At the time of this post, the FLI letter has been signed by 7 DeepMind research scientists/engineers, probably 0 OpenAI research scientists and 0 Anthropic employees.
At the time of this post, the FLI letter has been signed by 1 OpenAI research scientist, 7 DeepMind research scientists/engineers, and 0 Anthropic employees.
"1 OpenAI research scientist" felt weird to me on priors. 0 makes sense, if the company gave some guidance (e.g. legal) to not sign, or if the unanimous opinion was that it's a bad idea to sign. 7 makes sense too -- it's about what I'd expect from DeepMind and shows that there's a small contingent of people really worried about risk. Exactly 1 is really weird -- there are definitely multiple risk conscious people at OpenAI, but exactly one of them decided to sign?
I see a "Yonas Kassa" listed as an OpenAI research scientist, but it's very unclear who this person is. I don't see any LinkedIn or Google Scholar profile of this name associated with OpenAI. Previously, I know many of the signatures were inaccurate, so I wonder if this one is, too?
Anyway, my guess is that actually zero OpenAI researchers, and that both OpenAI and Anthropic employees have decided (as a collective? because of a top down directive? for legal reasons? I have no idea) to not sign.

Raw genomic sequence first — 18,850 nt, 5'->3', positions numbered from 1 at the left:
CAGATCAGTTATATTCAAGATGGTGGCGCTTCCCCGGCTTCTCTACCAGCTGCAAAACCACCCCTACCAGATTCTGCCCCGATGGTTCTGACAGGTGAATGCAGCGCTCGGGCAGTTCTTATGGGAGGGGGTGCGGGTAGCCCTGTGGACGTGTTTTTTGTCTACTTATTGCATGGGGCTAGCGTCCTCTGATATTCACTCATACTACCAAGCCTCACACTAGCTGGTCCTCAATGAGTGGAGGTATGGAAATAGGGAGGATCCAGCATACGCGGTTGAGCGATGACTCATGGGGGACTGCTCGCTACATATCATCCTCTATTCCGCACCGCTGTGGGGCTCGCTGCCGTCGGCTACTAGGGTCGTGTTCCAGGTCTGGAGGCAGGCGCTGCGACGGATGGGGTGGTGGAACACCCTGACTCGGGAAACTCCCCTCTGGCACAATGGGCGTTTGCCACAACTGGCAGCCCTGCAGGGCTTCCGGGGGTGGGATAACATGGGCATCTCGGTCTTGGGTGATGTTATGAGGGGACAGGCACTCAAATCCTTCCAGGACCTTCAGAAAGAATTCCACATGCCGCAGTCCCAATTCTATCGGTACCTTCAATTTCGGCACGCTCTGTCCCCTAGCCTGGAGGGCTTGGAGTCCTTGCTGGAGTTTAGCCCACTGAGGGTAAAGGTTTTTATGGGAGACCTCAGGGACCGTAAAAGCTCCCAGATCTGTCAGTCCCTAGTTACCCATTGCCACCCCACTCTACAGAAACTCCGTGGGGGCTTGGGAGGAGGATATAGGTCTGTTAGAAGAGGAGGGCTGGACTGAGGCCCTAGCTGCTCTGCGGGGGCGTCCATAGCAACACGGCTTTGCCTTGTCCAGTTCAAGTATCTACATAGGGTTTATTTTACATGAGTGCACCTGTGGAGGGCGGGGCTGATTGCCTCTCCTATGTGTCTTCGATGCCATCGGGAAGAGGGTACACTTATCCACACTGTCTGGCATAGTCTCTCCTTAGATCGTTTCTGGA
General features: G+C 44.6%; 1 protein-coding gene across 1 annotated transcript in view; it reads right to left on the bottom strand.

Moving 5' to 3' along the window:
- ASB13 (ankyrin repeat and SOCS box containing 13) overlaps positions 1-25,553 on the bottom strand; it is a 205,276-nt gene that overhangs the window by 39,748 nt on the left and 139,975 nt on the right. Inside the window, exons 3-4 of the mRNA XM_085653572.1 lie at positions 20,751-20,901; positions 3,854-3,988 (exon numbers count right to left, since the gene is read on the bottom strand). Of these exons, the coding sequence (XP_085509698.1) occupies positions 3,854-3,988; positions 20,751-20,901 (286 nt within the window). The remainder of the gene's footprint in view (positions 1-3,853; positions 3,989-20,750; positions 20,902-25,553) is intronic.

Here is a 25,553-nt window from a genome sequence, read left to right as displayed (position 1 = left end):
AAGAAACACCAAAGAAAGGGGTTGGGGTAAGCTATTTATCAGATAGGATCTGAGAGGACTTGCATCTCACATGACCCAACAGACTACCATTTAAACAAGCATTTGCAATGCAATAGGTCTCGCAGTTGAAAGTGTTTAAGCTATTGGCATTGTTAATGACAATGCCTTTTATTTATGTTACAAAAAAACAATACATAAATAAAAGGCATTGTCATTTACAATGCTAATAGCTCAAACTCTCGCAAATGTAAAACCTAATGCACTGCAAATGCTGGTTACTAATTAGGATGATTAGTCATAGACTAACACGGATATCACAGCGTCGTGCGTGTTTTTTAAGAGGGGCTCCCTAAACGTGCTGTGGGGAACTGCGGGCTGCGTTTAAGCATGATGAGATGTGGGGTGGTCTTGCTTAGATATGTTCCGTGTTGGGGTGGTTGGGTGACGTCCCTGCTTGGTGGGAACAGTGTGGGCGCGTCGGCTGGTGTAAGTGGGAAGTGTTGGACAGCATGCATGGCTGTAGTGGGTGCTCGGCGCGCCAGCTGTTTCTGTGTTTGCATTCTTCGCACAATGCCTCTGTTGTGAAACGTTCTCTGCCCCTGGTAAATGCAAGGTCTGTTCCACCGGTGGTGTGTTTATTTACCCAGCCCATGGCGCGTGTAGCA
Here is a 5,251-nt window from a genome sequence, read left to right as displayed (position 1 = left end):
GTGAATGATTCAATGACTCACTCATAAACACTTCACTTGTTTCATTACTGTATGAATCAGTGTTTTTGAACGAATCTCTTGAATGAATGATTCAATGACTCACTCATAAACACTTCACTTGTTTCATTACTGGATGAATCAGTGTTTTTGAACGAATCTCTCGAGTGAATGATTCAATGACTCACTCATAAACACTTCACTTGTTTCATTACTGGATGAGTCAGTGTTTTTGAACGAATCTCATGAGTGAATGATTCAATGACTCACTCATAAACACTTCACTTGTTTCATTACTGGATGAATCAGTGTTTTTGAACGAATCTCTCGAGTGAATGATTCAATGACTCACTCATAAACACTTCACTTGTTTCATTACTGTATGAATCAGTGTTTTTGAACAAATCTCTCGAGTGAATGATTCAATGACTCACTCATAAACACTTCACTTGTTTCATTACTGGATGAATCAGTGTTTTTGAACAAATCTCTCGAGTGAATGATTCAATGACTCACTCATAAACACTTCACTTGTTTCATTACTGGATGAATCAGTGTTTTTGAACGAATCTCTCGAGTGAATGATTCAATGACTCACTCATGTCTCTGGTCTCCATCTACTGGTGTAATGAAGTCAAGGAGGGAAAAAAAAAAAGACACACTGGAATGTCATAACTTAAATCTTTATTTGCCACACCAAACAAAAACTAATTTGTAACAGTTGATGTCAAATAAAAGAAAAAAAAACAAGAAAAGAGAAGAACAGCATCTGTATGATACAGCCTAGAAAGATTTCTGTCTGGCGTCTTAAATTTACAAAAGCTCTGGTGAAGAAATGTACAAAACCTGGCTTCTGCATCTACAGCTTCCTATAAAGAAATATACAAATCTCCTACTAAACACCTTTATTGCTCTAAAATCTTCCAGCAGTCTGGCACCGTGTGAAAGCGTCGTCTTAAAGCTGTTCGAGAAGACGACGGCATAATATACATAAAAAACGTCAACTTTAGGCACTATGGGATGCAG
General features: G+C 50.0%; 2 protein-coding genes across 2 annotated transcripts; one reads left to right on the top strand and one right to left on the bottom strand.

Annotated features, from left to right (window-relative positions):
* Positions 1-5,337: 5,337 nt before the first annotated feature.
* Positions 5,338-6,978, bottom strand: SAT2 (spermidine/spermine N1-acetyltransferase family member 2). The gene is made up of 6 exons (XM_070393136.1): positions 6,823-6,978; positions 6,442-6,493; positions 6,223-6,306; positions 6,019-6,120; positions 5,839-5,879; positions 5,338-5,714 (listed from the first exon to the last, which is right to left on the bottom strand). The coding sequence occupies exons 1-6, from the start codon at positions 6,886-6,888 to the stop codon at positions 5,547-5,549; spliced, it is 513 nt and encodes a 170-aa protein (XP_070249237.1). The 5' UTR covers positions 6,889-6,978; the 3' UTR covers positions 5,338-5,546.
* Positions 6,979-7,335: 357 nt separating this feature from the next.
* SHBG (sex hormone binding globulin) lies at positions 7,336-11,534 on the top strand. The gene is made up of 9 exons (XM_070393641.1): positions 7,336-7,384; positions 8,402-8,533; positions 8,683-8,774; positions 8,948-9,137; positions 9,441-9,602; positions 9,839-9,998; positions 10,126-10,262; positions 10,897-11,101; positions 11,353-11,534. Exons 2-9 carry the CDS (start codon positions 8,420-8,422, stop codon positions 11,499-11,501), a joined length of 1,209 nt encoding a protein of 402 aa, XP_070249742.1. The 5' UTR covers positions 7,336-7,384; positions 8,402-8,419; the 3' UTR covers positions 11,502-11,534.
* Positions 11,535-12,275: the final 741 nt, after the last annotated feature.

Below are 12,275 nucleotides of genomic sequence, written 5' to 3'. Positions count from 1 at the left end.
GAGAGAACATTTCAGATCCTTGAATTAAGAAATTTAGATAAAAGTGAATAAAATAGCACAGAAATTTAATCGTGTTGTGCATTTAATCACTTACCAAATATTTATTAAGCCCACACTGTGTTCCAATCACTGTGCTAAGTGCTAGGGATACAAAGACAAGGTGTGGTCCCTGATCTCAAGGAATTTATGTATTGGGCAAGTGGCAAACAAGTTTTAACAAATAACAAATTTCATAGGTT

There are actually 3 signatories now claiming to work for for OpenAI.
Demis Hassabis answered the question "Do you think DeepMind has a responsibility to hit pause at any point?" in 2022:
I actually don't know that I think this is helpful to push for now.
I do wish a "good version" of this would happen soon, but I think the version you'd be likely to get is one where they write weird reputational concerns where they don't want to be seen by their investors as not racing ahead to make progress as fast as possible (since their investors don't understand the degree of danger involved)